Threat actors constantly look for vulnerabilities in systems and networks. This includes efforts to crack RDP connections, since with remote access to an internal network, an actor can cause quite a bit of damage. With RDP credentials, an actor can exfiltrate sensitive data, deploy ransomware, or use the resources as a staging ground for a future attack.
Cybersixgill’s Darkfeed includes compromised RDP addresses within its stream of malicious IOCs. Receiving this information moments after they appear on a dark web forum enables the feed’s consumers to block them at early stages, before they are weaponized and used in an attack.
On February 15, a Darkfeed customer (a $2B+ revenue financial services company) received an alert that they had outgoing network traffic to an IP address that was flagged by Darkfeed as having a compromised RDP connection. The customer noted that this RDP address belonged to a trusted partner of theirs—a government entity—and requested that we further check this issue.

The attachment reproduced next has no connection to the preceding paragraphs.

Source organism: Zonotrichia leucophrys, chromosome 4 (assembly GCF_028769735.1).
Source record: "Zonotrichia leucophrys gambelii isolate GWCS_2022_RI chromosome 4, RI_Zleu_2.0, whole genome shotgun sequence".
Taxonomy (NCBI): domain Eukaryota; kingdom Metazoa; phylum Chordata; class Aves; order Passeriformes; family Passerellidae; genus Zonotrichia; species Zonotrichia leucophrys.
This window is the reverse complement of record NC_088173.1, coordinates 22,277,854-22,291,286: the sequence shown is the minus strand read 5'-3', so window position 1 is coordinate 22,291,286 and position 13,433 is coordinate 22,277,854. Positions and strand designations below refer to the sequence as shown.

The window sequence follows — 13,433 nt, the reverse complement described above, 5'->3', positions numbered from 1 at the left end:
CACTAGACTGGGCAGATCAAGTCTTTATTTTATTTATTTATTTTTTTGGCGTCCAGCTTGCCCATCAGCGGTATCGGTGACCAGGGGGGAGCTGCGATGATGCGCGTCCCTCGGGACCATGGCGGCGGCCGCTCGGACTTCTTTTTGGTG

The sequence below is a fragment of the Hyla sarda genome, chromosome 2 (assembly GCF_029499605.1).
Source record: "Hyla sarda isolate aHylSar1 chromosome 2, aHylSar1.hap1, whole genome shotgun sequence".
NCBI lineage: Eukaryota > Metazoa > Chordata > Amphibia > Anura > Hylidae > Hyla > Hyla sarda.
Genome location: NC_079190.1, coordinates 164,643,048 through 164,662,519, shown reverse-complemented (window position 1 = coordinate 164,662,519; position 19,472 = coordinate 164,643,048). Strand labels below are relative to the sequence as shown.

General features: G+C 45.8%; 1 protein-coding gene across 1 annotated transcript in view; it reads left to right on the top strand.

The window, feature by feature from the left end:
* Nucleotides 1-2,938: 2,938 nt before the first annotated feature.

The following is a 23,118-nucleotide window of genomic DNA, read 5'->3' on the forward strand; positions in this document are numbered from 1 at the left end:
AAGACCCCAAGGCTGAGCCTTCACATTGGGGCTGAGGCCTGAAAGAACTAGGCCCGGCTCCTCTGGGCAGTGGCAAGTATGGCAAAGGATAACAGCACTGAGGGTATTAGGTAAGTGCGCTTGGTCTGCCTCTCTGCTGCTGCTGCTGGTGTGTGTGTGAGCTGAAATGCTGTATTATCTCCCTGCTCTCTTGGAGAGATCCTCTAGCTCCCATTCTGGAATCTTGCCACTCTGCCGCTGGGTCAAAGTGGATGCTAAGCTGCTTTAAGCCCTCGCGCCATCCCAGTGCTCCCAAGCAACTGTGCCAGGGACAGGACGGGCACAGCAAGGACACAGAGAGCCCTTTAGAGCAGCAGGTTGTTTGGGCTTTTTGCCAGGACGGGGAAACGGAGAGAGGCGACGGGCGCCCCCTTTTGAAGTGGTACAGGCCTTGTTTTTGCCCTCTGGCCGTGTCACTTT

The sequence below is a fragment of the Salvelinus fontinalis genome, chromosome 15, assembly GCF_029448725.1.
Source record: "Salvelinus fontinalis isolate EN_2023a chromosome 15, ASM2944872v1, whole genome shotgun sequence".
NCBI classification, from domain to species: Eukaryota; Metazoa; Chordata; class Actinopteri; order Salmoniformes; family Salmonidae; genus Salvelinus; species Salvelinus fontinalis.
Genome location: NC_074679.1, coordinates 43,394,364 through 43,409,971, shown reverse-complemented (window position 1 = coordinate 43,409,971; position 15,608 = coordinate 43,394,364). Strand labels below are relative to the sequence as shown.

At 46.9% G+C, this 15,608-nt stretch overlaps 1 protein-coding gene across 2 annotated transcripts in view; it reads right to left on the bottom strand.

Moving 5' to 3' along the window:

Every Darkfeed IOC includes a post ID, a unique identifier that allows the feed consumer to open the post from where the IOC originated in Cybersixgill’s Investigative Portal. This empowers a deeper investigation to understand the full context behind the indicator.
As it turns out, the IP address appeared in a post from the same day that contained 1,496 RDP credentials, including IP address, company name, username, and password.
This IP address was indeed listed as belonging to their partner. It stated that the username was user3 and the password was password.
Based on the arbitrary nature of the IP addresses and the insecure username-passwords included in the intel item, our understanding is that the paste includes credentials resulting from an automated scan using dictionary attacks to crack RDP passwords. Any attacker could have used any of the 1,496 RDP credentials from the paste to initiate a large-scale attack.
Armed with Darkfeed, our customer was able to relay this information to the partner. Without this intel, the partner might have become just another government entity hit by ransomware via an exposed RDP connection. However, with this critical, timely intelligence, the partner was able to remediate the situation.
But what about the other 1,495 RDP connections? How and in what way will their owners ultimately find out that credentials to their internal network have been posted on the underground?